That star-crossed place back home...

tuscanystuff:

I actually really like this ad campaign.

orlandobloomers:

starbilly:

orlandobloomers:

starbilly:

what is shreks favorite month

HE SEEMS LIKE A JANUARY MAN 

octogre

HE SEEMS LIKE A JANUARY MAN

terraterracotta:

Just because you are restless at night doesn’t mean mommy should be as well.

terraterracotta:

Just because you are restless at night doesn’t mean mommy should be as well.

pheylan13:

Shoes, Grommet!

roachpatrol:

jetgreguar:

allrightcallmefred:

fredscience:

The Doorway Effect: Why your brain won’t let you remember what you were doing before you came in here
I work in a lab, and the way our lab is set up, there are two adjacent rooms, connected by both an outer hallway and an inner doorway. I do most of my work on one side, but every time I walk over to the other side to grab a reagent or a box of tips, I completely forget what I was after. This leads to a lot of me standing with one hand on the freezer door and grumbling, “What the hell was I doing?” It got to where all I had to say was “Every damn time” and my labmate would laugh. Finally, when I explained to our new labmate why I was standing next to his bench with a glazed look in my eyes, he was able to shed some light. “Oh, yeah, that’s a well-documented phenomenon,” he said. “Doorways wipe your memory.”
Being the gung-ho new science blogger that I am, I decided to investigate. And it’s true! Well, doorways don’t literally wipe your memory. But they do encourage your brain to dump whatever it was working on before and get ready to do something new. In one study, participants played a video game in which they had to carry an object either across a room or into a new room. Then they were given a quiz. Participants who passed through a doorway had more trouble remembering what they were doing. It didn’t matter if the video game display was made smaller and less immersive, or if the participants performed the same task in an actual room—the results were similar. Returning to the room where they had begun the task didn’t help: even context didn’t serve to jog folks’ memories.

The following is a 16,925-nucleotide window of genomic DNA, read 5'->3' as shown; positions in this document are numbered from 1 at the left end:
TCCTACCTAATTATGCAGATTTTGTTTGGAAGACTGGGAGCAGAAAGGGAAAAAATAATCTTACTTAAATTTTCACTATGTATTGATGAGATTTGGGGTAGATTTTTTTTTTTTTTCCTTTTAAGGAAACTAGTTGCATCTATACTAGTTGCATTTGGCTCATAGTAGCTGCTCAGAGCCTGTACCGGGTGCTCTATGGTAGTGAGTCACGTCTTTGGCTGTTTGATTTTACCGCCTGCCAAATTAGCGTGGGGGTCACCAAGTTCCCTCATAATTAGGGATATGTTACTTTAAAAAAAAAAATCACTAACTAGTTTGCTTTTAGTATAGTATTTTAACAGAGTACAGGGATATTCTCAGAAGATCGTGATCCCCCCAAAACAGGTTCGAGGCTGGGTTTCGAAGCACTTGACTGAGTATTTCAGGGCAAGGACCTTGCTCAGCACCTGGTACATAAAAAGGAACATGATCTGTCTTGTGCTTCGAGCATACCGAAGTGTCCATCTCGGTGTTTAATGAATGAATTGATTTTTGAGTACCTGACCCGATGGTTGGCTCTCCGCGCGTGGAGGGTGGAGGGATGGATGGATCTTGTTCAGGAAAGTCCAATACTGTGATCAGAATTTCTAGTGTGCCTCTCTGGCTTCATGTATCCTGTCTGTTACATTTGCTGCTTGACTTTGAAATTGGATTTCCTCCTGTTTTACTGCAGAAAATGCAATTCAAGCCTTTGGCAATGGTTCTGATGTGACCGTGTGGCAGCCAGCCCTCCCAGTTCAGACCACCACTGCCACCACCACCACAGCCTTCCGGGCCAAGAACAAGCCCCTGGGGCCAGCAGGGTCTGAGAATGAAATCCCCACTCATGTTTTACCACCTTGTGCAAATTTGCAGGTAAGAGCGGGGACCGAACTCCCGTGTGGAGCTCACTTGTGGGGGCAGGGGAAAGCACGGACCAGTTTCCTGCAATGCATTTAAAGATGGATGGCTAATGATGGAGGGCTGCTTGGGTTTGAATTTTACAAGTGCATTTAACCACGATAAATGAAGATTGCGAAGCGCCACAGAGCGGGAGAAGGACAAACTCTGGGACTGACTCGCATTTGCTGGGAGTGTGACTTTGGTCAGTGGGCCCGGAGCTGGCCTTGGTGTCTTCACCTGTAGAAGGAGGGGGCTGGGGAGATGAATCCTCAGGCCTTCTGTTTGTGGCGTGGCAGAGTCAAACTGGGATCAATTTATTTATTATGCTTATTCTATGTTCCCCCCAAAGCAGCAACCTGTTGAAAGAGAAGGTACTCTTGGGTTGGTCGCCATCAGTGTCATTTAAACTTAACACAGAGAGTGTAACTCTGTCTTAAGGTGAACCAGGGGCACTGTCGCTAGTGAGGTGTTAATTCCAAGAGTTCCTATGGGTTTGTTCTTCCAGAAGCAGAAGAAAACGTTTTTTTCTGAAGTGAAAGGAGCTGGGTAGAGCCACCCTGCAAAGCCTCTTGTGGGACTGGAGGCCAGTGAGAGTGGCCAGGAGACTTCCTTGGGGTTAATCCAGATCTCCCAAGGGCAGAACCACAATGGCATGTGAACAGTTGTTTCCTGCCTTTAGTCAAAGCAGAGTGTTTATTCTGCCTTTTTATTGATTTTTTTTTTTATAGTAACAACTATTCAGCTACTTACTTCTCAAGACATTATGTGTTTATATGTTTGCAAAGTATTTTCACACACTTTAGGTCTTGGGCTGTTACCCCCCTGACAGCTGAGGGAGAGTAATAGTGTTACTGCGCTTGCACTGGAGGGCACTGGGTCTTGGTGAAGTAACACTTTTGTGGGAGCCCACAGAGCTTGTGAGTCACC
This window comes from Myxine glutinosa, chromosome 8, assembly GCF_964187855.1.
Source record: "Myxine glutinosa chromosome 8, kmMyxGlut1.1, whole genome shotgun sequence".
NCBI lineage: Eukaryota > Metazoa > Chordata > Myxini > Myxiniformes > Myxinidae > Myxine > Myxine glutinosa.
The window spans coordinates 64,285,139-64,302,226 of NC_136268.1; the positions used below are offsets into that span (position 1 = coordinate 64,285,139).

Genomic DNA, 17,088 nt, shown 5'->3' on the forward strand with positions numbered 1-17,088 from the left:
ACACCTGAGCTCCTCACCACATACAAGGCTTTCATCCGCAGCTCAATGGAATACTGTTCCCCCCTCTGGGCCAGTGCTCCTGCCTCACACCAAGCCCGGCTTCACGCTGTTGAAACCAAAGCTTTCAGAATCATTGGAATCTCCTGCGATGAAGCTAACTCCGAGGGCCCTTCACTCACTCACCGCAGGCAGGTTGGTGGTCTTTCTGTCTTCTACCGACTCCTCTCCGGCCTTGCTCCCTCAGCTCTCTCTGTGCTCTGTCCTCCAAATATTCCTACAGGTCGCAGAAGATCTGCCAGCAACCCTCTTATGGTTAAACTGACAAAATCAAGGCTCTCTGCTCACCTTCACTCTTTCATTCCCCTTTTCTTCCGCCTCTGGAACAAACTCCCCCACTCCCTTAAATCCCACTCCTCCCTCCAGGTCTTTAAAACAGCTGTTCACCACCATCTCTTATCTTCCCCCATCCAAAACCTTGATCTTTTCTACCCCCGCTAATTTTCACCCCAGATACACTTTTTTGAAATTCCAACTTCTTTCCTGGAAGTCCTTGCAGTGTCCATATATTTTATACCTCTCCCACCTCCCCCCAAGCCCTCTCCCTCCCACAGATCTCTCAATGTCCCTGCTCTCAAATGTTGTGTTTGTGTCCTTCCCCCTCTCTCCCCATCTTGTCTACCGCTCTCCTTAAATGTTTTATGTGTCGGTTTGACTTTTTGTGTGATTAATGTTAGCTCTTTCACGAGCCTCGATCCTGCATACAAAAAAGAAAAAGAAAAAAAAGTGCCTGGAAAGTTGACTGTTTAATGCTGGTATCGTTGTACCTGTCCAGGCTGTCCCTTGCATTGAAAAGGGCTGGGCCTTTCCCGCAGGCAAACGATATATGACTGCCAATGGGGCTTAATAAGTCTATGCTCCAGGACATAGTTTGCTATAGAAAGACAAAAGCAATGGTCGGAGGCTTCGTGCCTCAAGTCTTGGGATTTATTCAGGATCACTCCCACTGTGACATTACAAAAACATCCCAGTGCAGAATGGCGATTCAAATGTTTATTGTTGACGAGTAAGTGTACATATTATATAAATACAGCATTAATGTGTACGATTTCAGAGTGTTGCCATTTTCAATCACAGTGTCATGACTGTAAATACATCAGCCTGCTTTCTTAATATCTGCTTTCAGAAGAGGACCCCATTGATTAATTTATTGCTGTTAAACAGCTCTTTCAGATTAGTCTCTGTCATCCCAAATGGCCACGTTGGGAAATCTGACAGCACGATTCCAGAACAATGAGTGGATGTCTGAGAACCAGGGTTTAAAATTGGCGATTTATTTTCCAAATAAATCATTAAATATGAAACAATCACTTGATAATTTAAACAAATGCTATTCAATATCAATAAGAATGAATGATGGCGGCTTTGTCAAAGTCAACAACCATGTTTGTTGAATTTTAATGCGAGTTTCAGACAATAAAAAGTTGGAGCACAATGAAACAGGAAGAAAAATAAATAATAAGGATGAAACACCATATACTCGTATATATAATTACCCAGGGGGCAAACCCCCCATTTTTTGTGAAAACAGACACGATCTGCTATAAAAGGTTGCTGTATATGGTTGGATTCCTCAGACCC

The researchers wrote that their results are consistent with what they call an “event model” of memory. They say the brain keeps some information ready to go at all times, but it can’t hold on to everything. So it takes advantage of what the researchers called an “event boundary,” like a doorway into a new room, to dump the old info and start over. Apparently my brain doesn’t care that my timer has seconds to go—if I have to go into the other room, I’m doing something new, and can’t remember that my previous task was antibody, idiot, you needed antibody.
Read more at Scientific American, or the original study.

I finally learned why I completely space when I cross to the other side of the lab, and that I’m apparently not alone.

this is actually kind of great and it’s nice to know there’s something behind that constant spacing out whenever i enter a different place

FINALLY AN EXPLANATION

roachpatrol:

jetgreguar:

allrightcallmefred:

fredscience:

The Doorway Effect: Why your brain won’t let you remember what you were doing before you came in here

I work in a lab, and the way our lab is set up, there are two adjacent rooms, connected by both an outer hallway and an inner doorway. I do most of my work on one side, but every time I walk over to the other side to grab a reagent or a box of tips, I completely forget what I was after. This leads to a lot of me standing with one hand on the freezer door and grumbling, “What the hell was I doing?” It got to where all I had to say was “Every damn time” and my labmate would laugh. Finally, when I explained to our new labmate why I was standing next to his bench with a glazed look in my eyes, he was able to shed some light. “Oh, yeah, that’s a well-documented phenomenon,” he said. “Doorways wipe your memory.”